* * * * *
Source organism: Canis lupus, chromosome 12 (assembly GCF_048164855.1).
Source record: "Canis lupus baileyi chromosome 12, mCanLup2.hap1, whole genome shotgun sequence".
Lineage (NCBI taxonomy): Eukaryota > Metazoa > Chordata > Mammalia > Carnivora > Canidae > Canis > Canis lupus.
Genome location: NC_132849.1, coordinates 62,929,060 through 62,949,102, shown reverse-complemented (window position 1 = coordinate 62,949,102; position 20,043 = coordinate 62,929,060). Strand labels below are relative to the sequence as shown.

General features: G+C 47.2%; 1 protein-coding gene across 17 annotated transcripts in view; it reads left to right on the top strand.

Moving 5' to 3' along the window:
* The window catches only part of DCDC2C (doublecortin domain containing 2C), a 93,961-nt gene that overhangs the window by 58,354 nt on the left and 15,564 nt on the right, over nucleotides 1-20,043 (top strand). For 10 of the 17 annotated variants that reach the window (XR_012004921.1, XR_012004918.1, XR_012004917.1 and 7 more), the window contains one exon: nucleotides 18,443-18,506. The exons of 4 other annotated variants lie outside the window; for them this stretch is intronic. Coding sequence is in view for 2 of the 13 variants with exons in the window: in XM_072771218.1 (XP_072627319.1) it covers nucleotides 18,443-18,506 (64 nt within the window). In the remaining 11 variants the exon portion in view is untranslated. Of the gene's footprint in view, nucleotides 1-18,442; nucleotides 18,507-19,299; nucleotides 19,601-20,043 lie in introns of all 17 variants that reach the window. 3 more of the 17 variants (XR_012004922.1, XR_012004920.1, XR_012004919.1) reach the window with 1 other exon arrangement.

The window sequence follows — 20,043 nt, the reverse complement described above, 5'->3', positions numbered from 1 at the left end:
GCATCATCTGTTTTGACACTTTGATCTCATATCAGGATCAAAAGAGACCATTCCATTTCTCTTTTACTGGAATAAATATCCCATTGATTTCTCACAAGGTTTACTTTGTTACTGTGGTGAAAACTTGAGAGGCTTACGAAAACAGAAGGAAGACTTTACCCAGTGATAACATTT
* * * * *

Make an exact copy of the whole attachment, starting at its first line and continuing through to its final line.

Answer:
Source organism: Canis lupus, chromosome 12 (assembly GCF_048164855.1).
Source record: "Canis lupus baileyi chromosome 12, mCanLup2.hap1, whole genome shotgun sequence".
Lineage (NCBI taxonomy): Eukaryota > Metazoa > Chordata > Mammalia > Carnivora > Canidae > Canis > Canis lupus.
Genome location: NC_132849.1, coordinates 62,929,060 through 62,949,102, shown reverse-complemented (window position 1 = coordinate 62,949,102; position 20,043 = coordinate 62,929,060). Strand labels below are relative to the sequence as shown.

General features: G+C 47.2%; 1 protein-coding gene across 17 annotated transcripts in view; it reads left to right on the top strand.

Moving 5' to 3' along the window:
* The window catches only part of DCDC2C (doublecortin domain containing 2C), a 93,961-nt gene that overhangs the window by 58,354 nt on the left and 15,564 nt on the right, over nucleotides 1-20,043 (top strand). For 10 of the 17 annotated variants that reach the window (XR_012004921.1, XR_012004918.1, XR_012004917.1 and 7 more), the window contains one exon: nucleotides 18,443-18,506. The exons of 4 other annotated variants lie outside the window; for them this stretch is intronic. Coding sequence is in view for 2 of the 13 variants with exons in the window: in XM_072771218.1 (XP_072627319.1) it covers nucleotides 18,443-18,506 (64 nt within the window). In the remaining 11 variants the exon portion in view is untranslated. Of the gene's footprint in view, nucleotides 1-18,442; nucleotides 18,507-19,299; nucleotides 19,601-20,043 lie in introns of all 17 variants that reach the window. 3 more of the 17 variants (XR_012004922.1, XR_012004920.1, XR_012004919.1) reach the window with 1 other exon arrangement.

The window sequence follows — 20,043 nt, the reverse complement described above, 5'->3', positions numbered from 1 at the left end:
GCATCATCTGTTTTGACACTTTGATCTCATATCAGGATCAAAAGAGACCATTCCATTTCTCTTTTACTGGAATAAATATCCCATTGATTTCTCACAAGGTTTACTTTGTTACTGTGGTGAAAACTTGAGAGGCTTACGAAAACAGAAGGAAGACTTTACCCAGTGATAACATTT